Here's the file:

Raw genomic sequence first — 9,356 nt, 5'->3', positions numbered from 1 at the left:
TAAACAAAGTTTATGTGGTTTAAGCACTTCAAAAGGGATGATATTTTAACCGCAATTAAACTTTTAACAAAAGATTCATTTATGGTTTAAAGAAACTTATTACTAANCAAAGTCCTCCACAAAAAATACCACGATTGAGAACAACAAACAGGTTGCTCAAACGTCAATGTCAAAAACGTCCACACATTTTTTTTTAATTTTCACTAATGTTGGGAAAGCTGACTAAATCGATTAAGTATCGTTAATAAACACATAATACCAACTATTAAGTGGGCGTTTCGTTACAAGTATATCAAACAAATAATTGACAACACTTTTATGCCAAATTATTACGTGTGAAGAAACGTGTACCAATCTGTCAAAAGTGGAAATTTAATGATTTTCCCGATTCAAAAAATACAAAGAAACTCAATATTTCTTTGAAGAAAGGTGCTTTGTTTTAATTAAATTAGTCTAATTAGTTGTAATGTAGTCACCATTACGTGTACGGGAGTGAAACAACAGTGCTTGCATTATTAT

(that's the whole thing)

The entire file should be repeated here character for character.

Raw genomic sequence first — 9,356 nt, 5'->3', positions numbered from 1 at the left:
TAAACAAAGTTTATGTGGTTTAAGCACTTCAAAAGGGATGATATTTTAACCGCAATTAAACTTTTAACAAAAGATTCATTTATGGTTTAAAGAAACTTATTACTAANCAAAGTCCTCCACAAAAAATACCACGATTGAGAACAACAAACAGGTTGCTCAAACGTCAATGTCAAAAACGTCCACACATTTTTTTTTAATTTTCACTAATGTTGGGAAAGCTGACTAAATCGATTAAGTATCGTTAATAAACACATAATACCAACTATTAAGTGGGCGTTTCGTTACAAGTATATCAAACAAATAATTGACAACACTTTTATGCCAAATTATTACGTGTGAAGAAACGTGTACCAATCTGTCAAAAGTGGAAATTTAATGATTTTCCCGATTCAAAAAATACAAAGAAACTCAATATTTCTTTGAAGAAAGGTGCTTTGTTTTAATTAAATTAGTCTAATTAGTTGTAATGTAGTCACCATTACGTGTACGGGAGTGAAACAACAGTGCTTGCATTATTAT